|Kangding Ray: Techno (version)
The Raster-Noton artist has caught the techno bug of late, releasing some of the most physical music of his career. RA's Todd L. Burns investigates.
Kangding Ray comes across like your typical Raster-Noton artist. Composed, articulate, clad in all-black. But the music he releases on the experimental stalwart is yet another example of its loosening remit. You could call his last album, 2011's Or, a dance floor effort if you wanted. (Plenty of DJs did.) David Letellier has always fit his label home, but he's also helped change the perception of Raster-Noton with each successive release. His intricate structures were the typical digital constructions you might come to expect from the label... but they were also very much songs as well—the one thing that seemed taboo on the resolutely audience-challenging imprint. There are high-brow concepts that you can consider when listening to Letellier's music. But his music goes down just as easy without them as well.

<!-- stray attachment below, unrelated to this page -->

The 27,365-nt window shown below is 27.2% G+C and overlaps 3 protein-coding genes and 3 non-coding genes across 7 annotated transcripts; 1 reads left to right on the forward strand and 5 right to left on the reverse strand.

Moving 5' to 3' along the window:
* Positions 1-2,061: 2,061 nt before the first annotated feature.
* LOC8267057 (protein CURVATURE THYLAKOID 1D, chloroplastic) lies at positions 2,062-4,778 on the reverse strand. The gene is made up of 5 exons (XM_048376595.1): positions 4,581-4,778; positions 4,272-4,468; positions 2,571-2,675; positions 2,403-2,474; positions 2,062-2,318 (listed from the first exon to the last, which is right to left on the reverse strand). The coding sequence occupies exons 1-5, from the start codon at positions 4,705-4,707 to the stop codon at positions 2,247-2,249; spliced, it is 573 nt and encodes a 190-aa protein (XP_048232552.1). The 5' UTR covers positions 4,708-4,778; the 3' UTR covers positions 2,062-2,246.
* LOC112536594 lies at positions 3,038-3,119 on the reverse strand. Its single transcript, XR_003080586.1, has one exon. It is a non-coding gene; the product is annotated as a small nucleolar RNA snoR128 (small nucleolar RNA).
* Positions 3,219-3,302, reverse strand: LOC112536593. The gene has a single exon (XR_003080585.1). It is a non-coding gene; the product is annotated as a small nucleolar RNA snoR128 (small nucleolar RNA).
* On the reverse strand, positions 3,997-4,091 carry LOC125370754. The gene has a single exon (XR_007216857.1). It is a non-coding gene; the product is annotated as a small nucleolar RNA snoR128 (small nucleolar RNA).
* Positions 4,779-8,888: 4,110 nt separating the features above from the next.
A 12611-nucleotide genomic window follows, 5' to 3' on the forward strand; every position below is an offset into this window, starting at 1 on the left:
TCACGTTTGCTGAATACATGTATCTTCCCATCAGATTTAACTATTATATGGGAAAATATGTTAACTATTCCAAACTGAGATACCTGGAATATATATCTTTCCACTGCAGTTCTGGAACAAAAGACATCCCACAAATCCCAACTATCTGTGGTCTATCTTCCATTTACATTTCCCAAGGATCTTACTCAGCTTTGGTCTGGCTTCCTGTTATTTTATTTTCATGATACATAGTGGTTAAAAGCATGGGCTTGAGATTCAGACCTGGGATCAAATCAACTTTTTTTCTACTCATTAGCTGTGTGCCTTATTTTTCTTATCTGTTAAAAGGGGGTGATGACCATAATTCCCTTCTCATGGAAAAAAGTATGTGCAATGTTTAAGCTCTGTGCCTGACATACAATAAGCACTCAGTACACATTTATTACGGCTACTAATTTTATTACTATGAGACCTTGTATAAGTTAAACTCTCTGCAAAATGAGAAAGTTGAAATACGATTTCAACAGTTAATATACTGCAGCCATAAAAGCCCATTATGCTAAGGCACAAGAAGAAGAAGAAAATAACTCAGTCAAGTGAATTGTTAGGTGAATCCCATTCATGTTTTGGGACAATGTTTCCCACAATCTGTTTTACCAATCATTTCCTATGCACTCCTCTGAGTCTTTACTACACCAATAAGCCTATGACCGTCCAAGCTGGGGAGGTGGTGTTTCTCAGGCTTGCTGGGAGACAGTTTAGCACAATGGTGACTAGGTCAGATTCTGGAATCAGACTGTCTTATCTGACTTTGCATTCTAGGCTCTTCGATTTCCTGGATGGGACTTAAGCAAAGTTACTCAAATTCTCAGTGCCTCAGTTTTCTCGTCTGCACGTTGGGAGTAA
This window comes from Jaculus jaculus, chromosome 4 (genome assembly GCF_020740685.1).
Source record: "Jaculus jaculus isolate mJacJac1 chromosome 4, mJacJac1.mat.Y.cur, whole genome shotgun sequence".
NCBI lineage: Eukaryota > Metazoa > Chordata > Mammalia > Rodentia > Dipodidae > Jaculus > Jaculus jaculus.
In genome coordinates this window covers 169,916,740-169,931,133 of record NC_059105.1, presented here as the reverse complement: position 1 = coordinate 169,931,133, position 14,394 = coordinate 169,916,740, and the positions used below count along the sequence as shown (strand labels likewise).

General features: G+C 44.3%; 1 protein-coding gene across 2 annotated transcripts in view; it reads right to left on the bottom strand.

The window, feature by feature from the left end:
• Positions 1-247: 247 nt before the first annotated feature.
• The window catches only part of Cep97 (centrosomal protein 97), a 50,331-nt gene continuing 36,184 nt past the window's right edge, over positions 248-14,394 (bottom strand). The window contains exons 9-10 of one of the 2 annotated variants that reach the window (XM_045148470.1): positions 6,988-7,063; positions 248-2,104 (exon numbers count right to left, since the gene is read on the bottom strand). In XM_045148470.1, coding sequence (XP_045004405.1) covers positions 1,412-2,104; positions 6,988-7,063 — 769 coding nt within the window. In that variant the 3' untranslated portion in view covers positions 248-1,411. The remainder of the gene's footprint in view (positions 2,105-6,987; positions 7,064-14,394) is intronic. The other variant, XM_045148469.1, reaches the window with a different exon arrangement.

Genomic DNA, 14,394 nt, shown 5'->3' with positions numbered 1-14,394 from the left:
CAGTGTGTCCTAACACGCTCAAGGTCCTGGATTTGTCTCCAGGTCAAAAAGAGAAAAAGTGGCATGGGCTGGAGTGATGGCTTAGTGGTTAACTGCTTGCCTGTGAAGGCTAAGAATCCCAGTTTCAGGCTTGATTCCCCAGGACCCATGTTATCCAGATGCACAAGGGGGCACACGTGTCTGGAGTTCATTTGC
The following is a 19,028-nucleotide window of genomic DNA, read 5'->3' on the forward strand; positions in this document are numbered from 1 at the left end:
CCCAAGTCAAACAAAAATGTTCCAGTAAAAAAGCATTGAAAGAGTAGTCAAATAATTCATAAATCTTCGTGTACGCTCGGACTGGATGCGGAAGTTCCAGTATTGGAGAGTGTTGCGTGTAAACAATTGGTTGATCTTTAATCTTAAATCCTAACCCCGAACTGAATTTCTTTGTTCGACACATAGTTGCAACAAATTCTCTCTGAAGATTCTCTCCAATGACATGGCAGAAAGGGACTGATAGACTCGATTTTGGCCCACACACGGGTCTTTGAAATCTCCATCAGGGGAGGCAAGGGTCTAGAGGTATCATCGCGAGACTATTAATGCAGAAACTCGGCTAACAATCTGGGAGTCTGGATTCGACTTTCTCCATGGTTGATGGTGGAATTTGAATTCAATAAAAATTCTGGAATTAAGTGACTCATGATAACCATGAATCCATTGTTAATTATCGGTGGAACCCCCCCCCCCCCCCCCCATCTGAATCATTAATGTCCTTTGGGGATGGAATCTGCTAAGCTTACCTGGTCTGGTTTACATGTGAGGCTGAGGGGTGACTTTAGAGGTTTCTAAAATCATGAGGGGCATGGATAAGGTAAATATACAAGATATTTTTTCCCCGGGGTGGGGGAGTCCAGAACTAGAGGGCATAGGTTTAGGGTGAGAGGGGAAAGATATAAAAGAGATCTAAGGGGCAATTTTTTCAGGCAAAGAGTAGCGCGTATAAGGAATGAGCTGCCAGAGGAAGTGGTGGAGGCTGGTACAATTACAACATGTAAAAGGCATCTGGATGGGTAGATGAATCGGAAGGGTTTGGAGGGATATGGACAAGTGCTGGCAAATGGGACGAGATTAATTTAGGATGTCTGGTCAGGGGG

You used to be an architect. What kind of things were you designing?
When I started to work as an architect in Berlin I was mainly doing competitions for all kinds of different buildings like schools. Later on I was part of the architect team in charge of the design of the future Philharmonic Hall of Paris. They were looking for someone to do the interface between the acousticians and the architects.
What did the acoustic people want, and what did the designers want?
Well, it was very abstract. It's a philharmonic hall so it's basically all about geometry, volume and reflections, calculating how the sound spreads over the room. The acousticians want the right amount of absorbing and reflective surfaces, the right weight and textures of materials. And obviously the architects want it to look beautiful. Yeah, so there is a lot of interfacing work to do—compromise.
Is that work something that you can bring in to what you do in music? I remember reading an interview where you said people ask you that all the time, and that you don't quite know if you have a definitive answer.